Prepositions for Giving Directions

Prepositions for Giving Directions

I live in the beautiful city of Edinburgh. At this time of year, the population of Edinburgh doubles as hundreds of thousands of tourists come to sample the many wonderful events that take place in Scotland's capital city every summer.

Whenever I take a walk through the historic city during the summer months, I notice many tourists looking at their maps with confused expressions on their faces. Of course, I always ask them if they need any help, and try to give them directions to their chosen destination.

Giving and receiving directions in English can be challenging for many English learners. Whether you are travelling in an English-speaking country, telling a colleague how to get from the train station to your office or helping some lost tourists in your city, it is essential that you use the correct prepositions in your directions as any mistakes might lead to a wrong turn.

In this week's Intrepid English blog, we will look at some of the most common direction phrases in English. Try to memorise the correct preposition or prepositions within each phrase.

1. Next to

It can often be easier to describe a recognisable landmark that the destination is next to, rather than give detailed directions from the place you are standing.

  • Excuse me, can you tell me how to get to the library?
  • Sure. It's next to the largest church in the city. Just walk towards that large church spire, and the library is next to that.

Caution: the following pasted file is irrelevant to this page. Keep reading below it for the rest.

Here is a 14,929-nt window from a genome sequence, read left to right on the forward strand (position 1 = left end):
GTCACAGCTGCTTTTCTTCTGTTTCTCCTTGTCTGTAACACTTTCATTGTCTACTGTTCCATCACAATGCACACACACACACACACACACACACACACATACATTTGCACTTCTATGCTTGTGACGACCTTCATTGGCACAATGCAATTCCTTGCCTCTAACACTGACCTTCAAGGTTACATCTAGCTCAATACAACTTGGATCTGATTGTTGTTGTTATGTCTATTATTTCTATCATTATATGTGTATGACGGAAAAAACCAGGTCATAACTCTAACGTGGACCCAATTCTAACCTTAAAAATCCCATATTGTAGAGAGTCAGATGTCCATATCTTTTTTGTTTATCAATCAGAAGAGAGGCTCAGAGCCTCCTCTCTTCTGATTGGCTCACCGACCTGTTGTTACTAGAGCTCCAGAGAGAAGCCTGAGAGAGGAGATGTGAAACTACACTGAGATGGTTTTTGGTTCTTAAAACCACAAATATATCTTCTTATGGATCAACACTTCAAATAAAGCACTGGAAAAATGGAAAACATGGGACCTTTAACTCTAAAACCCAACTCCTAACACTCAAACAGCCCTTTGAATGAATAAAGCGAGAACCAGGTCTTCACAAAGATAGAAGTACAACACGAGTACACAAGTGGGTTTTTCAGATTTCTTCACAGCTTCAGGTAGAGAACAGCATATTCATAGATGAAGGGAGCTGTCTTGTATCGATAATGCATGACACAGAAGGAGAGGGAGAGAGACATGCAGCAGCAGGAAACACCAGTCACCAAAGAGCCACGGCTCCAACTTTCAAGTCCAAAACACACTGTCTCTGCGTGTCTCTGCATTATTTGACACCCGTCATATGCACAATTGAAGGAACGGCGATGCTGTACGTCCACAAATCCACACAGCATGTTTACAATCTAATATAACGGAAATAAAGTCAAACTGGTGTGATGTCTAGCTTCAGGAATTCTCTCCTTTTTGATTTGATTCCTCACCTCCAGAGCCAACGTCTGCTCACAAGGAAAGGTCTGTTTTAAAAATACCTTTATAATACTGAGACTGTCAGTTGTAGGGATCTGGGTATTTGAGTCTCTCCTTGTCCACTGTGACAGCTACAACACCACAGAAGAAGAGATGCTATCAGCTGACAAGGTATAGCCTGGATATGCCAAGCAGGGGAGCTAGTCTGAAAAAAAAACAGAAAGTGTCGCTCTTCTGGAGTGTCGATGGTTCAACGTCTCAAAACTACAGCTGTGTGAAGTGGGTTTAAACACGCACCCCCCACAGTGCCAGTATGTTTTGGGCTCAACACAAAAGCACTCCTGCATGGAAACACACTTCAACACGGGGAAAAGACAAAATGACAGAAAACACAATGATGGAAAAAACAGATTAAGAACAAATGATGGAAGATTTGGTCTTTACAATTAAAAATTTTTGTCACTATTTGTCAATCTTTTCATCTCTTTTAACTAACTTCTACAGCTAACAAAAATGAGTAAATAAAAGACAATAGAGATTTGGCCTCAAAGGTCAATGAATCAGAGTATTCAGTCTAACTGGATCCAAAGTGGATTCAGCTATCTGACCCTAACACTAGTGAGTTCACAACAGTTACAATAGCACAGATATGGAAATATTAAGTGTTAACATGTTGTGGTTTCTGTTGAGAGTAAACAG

2. Opposite/on the opposite side of

If someone asks you for directions to a place that is across the street from a well-known landmark, you can say that it is opposite that landmark. You might say that something is on the opposite side of the street to a landmark.

  • I'm sorry to bother you, but do you know where the nearest bank or ATM is?
  • Yes, it's on the high street, opposite the bookshop. It's on the opposite side of the street to the supermarket.

3. On the corner of

The point at which two streets intersect, or cross each other, is called a corner. To direct someone to a building which is located on a corner, you can say that the building is on the corner of those two streets.

  • Hello. Could you tell me where the nearest post box is? I need to post a letter.
  • No problem. It's on the corner of Main Street and Market Street.

4. Carry on / straight on 

If someone is heading in the correct direction and you want to tell them to keep travelling in the same direction, you can tell them to carry on. In British English, we sometimes say straight on in this situation.

  • Hi there, I'm trying to find the train station. Is it near here?
  • Yes. You're on the right street, you just need to carry on for another mile. When you get to the roundabout, go straight on and you will see the entrance to the train station.

5. To the right/left of

When the target destination is located beside a noticeable landmark, we can say that it is to the right of or to the left of that landmark.

  • Excuse me, is there a car park near here?
  • The nearest car park is in town. You will find it to the right of the main statue in the town square.

If you enjoyed this, you might like our blogs about phrasal verbs. Why not check out the Commonly Confused English Words series too?

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